This is a view called Christian Universal Reconciliation (see CANA article on universalism) which teaches that God will still reach out to people after death who have not believed in Christ (a view held by Rob Bell and Wm. P Young). Boyd tries to support this idea with First Corinthians chapter 5. Paul wrote to the church at Corinth to remove a sinning man by giving him over to Satan “for the destruction of the flesh;” this was for him to hopefully repent and “be saved on the day of the Lord Jesus” (verse 5).

 

This is similar, according to Boyd, to God allowing “evil cosmic agents” to kill the Egyptians, in the hopes that one day they will repent, which would be after death. However, no biblical text supports the idea of repenting and being saved after death. If anything, both the Old and New Testaments urge people to choose God and Christ so that they can be saved prior to death; judgment follows death (Heb. 9:27).

 

The ”destruction of the flesh” does not mean death. As Barnes writes, “Paul meant only the destruction of his fleshly appetites or carnal affections.” The word “flesh” used by Paul usually referred to the fallen nature. But even if the man had died, then the hope is that his chastisement would have brought about repentance before death, so that “on the day of the Lord” he would be a saint, whether he lived or died.

 

That Boyd appears not to view many biblical accounts as factual, and that he embraces Universal Reconciliation, are revealing insights that explain Boyd’s rejection of the many accounts of Yahweh in the Old Testament.

 

Misuse of Power

Boyd alleges that Elisha, Elijah, and Samson misused power from God.

 

Elijah (the example of Elijah was also earlier in the book but I left it out since Boyd discusses it here)

Boyd argues that Elijah misused his power by bringing fire on the king’s soldiers in Second Kings 1:1-12, and that Jesus confirms this misuse when he reproves the disciples in Luke 9:54-55 for wanting to call fire down from heaven like Elijah. Boyd interprets this as Jesus condemning Elijah’s action.

 

However, the text in Second Kings states that “fire came down from heaven” and consumed the soldiers. Certainly this would not have happened had God not allowed it. But Boyd writes that the author of the narrative “assumed” that the fire came from heaven.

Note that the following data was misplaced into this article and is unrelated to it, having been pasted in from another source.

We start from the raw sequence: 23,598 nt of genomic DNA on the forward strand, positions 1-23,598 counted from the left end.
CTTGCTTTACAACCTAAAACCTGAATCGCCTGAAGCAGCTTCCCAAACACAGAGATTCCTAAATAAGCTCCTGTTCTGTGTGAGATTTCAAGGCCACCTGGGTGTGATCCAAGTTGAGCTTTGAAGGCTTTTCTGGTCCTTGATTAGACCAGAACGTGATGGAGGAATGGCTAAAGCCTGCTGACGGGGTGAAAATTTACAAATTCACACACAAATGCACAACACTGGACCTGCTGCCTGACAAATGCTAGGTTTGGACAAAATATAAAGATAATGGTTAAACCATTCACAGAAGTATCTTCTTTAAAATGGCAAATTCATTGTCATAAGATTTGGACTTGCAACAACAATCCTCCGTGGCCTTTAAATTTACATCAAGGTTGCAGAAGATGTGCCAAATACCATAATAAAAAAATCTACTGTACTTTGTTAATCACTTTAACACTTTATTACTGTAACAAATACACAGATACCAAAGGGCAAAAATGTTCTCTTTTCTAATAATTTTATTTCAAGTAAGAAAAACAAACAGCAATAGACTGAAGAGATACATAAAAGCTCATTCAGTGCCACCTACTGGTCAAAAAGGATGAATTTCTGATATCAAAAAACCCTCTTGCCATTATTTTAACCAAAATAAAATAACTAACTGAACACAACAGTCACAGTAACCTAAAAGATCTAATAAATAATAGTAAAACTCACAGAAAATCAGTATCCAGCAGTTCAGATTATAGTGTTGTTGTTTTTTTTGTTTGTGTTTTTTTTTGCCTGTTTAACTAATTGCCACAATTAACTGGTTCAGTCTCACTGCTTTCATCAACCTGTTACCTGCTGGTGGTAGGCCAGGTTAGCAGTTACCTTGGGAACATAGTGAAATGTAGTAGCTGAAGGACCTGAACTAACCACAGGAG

King Ahaziah, the son of the dead King Ahab (married to the notorious Jezebel), had sent people to ask a pagan god for healing, thus rejecting the God of Israel. The previous passage in First Kings 22 tells us that Ahaziah

 

“did evil in the sight of the LORD and walked in the way of his father and in the way of his mother and in the way of Jeroboam the son of Nebat, who caused Israel to sin. So he served Baal and worshiped him and provoked the LORD God of Israel to anger, according to all that his father had done.” (vv. 52-53)

 

Reading from that point through the passage in chapter 2 about Elijah makes sense of Elijah’s action. As Matthew Poole writes about this in relation to Jesus’ rebuke of the disciples (and other commentators offer the same idea):

 

“Elijah’s desire did not proceed from a carnal and malicious passion; but from a pure zeal to vindicate God’s name and honour, which was so horribly abused; and from the motion of God’s Spirit, as is evident from God’s miraculous answer to his desire. And therefore Christ doth not condemn this fact of Elias, but only reproves his disciples for their perverse imitation of it from another spirit and principle, and in a more unseasonable time.”

 

Jesus reprimanded the disciples for an anger that came from the flesh, as opposed to Elijah’s God-inspired judgment on King Ahaziah. It was a different time and different circumstances from Elijah, and Jesus’ mission at that time was not to bring God’s judgment in immediate ways as Yahweh did in the Old Testament. The explanation for the differences is simple and obvious.

 

Boyd offers three other reasons in support of his view that what Elijah did was wrong, but I find them groundless (one argument is based on an extra-biblical book). Although “the angel of the Lord” kept Elijah from calling fire down a third time (this is one of Boyd’s points against Elijah), this does not mean God was against Elijah doing it the first two times. It only means that now that God had demonstrated his power and judgment to the king, it was time for Elijah to go to the king to let him know he would die for consulting a pagan god (v. 16).

 

Boyd asserts that Elijah called on a “demonic agent” to incinerate the king’s soldiers since there are so many “fire-throwing” ANE deities.

 

Elisha

Boyd maintains that the account of the young men who mocked Elisha and were killed by bears after Elisha cursed them (2 Kings 2:23-25) is another misuse of power. Boyd admits that the mockers were probably young adults (not children) and that being bald was viewed as a sign of mental derangement or being cursed, so it was not just a matter of having no hair.

 

Boyd thinks that the bears represent demonic forces, and that Elisha unleashed them with his curse. But the text indicates that the bears were sent by God’s will and power when we are told the curse (which is a pronouncement of judgment) was “in the name of the Lord.” Elisha had quite recently succeeded Elijah as prophet, and had demonstrated powers given to him by God in the previous passage.